He walked through the door of my family’s house close to five years ago.
It was late at night. Winter had fully set in. I put far too much kindling in the fireplace. The flames erupted up the chimney like an Allegheny furnace blast. The immediate heat was so intense coming from within that the grate quickly turned a bright, glowing orange. It’s not a good sign when half-inch thick wrought iron glows in your fireplace. I dialed 911 and raced for a bucket of water.
In the span of 90 seconds I had extinguished the fire calmly pouring the water beneath the grate onto the searing coals from ground level. My heart raced when I took a wet towel and shoved my arm up into the fireplace and closed the flue. The exploding, aircraft-engine whir ceased.
And in they came like some battle-worn combat unit returning from the blitzkrieged alleys of World War II France. Soot-covered and fully strapped with bunker gear and axes and flashlights and oxygen tanks, the handful of firefighters from Centerville-Osterville-Marstons Mills (COMM) were smiling and jovial but simultaneously purposeful and focused on the safety of everyone in the house. The kids had all awoken. There was a definitive sense of panic in the air. There was much shouting and the crackle of walkie talkies made the setting of our humble home seem oddly surreal.
And there he was. Still looking as young as the last day I’d seen him years earlier. To think that one of the greatest high school-aged baseball pitchers I’ve ever seen or coached was now a full-fledged, fully-outfitted, fully capable man “on the job,” was equally overwhelming as it was uplifting.
I’ve been a coach for a long, long time. You always toy with the idea that you’ve seen it all, but that’s an illusion. I’ve learned something every day of the 28 years I’ve been doing it and in this instance I learned that I had done right by this young man. I never question my players’ ability to grow up and take care of themselves one day, but sometimes you worry about “your guys” and how they will fare in the real world with wives and kids and houses and careers. I’ve always hoped each one would work on his weaknesses and take lessons from competing so that life doesn’t have to be as hard as it usually is. Ultimately, that’s my only mission as a coach: to help young men become better men. I’m not the greatest at it, but it’s what I aim for. It’s infinitely more important than winning games. Winning games is, as the late Vince Lombardi once said, as equally a habit as losing is. But it’s still an ancillary goal of what I do.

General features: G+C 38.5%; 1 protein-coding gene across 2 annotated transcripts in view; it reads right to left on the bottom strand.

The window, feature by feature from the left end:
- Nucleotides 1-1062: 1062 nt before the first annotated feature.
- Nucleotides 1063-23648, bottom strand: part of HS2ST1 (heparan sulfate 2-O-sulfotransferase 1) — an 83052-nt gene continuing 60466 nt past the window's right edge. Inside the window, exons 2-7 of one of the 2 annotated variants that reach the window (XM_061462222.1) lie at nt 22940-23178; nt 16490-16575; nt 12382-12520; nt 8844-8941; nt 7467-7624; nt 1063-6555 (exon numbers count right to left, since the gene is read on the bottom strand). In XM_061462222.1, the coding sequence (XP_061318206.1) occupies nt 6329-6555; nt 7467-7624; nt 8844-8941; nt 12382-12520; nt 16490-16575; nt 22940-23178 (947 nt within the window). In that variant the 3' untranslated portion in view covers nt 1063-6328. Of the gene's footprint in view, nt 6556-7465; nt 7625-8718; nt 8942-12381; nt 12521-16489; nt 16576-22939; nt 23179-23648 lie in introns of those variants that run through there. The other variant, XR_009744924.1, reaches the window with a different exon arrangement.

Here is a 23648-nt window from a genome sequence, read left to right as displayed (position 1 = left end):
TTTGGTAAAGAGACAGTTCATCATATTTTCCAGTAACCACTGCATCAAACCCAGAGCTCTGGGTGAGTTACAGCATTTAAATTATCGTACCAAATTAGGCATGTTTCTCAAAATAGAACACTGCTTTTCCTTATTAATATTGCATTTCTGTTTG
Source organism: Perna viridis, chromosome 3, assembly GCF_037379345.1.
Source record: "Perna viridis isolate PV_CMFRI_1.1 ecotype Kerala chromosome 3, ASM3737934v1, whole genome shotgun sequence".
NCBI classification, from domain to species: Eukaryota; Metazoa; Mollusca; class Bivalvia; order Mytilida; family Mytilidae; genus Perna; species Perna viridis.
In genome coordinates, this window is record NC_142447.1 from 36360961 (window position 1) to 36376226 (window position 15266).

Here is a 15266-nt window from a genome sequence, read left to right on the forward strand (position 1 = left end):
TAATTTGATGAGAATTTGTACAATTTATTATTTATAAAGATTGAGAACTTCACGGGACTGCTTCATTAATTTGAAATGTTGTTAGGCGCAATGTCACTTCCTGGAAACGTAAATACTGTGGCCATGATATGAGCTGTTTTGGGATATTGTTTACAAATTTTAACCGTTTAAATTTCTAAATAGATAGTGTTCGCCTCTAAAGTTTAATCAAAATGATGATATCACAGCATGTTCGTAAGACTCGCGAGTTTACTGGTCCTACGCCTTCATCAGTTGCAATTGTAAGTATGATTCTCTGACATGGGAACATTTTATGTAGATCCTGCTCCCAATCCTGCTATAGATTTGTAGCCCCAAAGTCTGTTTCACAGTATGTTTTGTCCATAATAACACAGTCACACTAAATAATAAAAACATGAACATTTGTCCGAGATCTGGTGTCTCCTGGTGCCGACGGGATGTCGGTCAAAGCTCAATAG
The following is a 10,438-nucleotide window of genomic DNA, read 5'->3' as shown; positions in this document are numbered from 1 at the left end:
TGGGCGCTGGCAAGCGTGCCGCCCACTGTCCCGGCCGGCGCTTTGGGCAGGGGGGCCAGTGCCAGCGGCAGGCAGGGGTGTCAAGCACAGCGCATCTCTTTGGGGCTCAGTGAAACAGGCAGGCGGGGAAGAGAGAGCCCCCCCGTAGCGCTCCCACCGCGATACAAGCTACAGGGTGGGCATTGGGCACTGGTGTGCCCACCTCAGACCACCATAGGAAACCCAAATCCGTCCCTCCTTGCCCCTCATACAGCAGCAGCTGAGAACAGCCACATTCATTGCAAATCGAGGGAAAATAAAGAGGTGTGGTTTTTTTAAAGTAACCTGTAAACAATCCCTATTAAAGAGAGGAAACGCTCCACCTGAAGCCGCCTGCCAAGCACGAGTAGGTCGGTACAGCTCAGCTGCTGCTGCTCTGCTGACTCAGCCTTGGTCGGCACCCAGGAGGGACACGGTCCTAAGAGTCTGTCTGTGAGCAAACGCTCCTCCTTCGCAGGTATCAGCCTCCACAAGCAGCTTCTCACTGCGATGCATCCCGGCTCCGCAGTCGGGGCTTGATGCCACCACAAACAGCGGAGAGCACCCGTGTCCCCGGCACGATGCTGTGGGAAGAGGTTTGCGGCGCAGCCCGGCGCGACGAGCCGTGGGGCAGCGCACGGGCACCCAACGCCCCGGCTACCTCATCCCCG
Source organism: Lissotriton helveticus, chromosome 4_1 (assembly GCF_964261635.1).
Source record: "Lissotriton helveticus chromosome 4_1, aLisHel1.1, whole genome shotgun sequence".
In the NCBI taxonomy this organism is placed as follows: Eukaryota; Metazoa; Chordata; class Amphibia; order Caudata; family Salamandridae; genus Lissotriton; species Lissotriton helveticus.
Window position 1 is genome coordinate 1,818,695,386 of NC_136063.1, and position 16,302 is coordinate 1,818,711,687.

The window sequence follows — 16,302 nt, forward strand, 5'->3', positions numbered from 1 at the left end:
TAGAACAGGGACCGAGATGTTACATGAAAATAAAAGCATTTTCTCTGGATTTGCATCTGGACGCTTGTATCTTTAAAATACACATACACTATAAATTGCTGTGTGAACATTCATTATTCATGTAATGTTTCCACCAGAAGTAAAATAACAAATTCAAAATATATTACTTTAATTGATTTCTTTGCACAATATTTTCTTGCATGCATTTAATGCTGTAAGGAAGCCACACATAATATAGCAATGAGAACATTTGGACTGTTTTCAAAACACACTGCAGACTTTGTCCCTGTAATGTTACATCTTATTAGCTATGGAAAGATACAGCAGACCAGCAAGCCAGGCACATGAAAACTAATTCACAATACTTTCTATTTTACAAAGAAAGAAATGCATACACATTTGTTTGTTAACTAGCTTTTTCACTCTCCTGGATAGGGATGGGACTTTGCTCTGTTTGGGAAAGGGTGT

So to see former Stetson University (Div. 1) righty Chris Rogers storm into my house like a platoon sergeant – albeit a smiling one – dressed in full firefighter’s gear, axe in hand was an enormous triumph for me, personally. Here, I thought, is this former collegiate star pitcher, a young man whose sheer talent and willpower often forced us to win in spite of ourselves and in spite of a still young and often abrasive coach. Here is this former Cotuit Kettleer, the grandson of a former Cape League superstar in my man cave, prepared to save my home and my family from harm.
I simply was overwhelmed with gratitude in my heart. To combine the general trust and faith we all have in such public servants with knowing all that I did about his inherent selflessness, was almost too much to immediately make jibe, emotionally. But I could never forget it. There was no time to reminisce about strikeouts or home runs or the Glory Days long past. Just a simple nod and a handshake and chimney liners had to be inspected and there were feet pounding along the roof checking for wayward embers. Ashes had to be taken outside. Walls had to be checked with infrared devices. And then he left. All was well.
I see Chris around town once in a blue moon now, usually hauling around a handful of little ones at the hardware store or some pedestrian moment most dads undertake. We texted each other a couple of winters ago when the power went out for a week in Marstons Mills. We commiserated with each other about sitting in our frozen homes. He had been off-duty when his power went out. I was virtually petrified when the temperature plummeted inside to 37 degrees. I fully expected a pipe to freeze and burst at any moment. He kept me sane throughout it all.
It was still hard for me to believe that this young man who once threw 90 miles per hour took what other gifts were given to him and turned his life into something extraordinarily worthwhile, responsible and fruitful. He was another young athlete I could now check off my mental list as having “made it” in life, at least, as far as I was concerned.
He never wallowed in self-pity or took a turn toward less than admirable pursuits. He set a goal and attained it and he made the most of it to build a family and life for himself. To me, that is twice as heroic as hitting a ninth inning-home run with the bases loaded. To this increasingly and rapidly aging coach, it’s the only kind of thing I hope for each year when a band of new blood fills the roster. It’s the best thing all of us can hope for.
Sean Walsh is the Sports Editor for Cape Cod Broadcasting Media and www.capecod.com. His column will appear here weekly, each Sunday afternoon.
He may be contacted via email at [email protected] or follow him on Twitter at [email protected]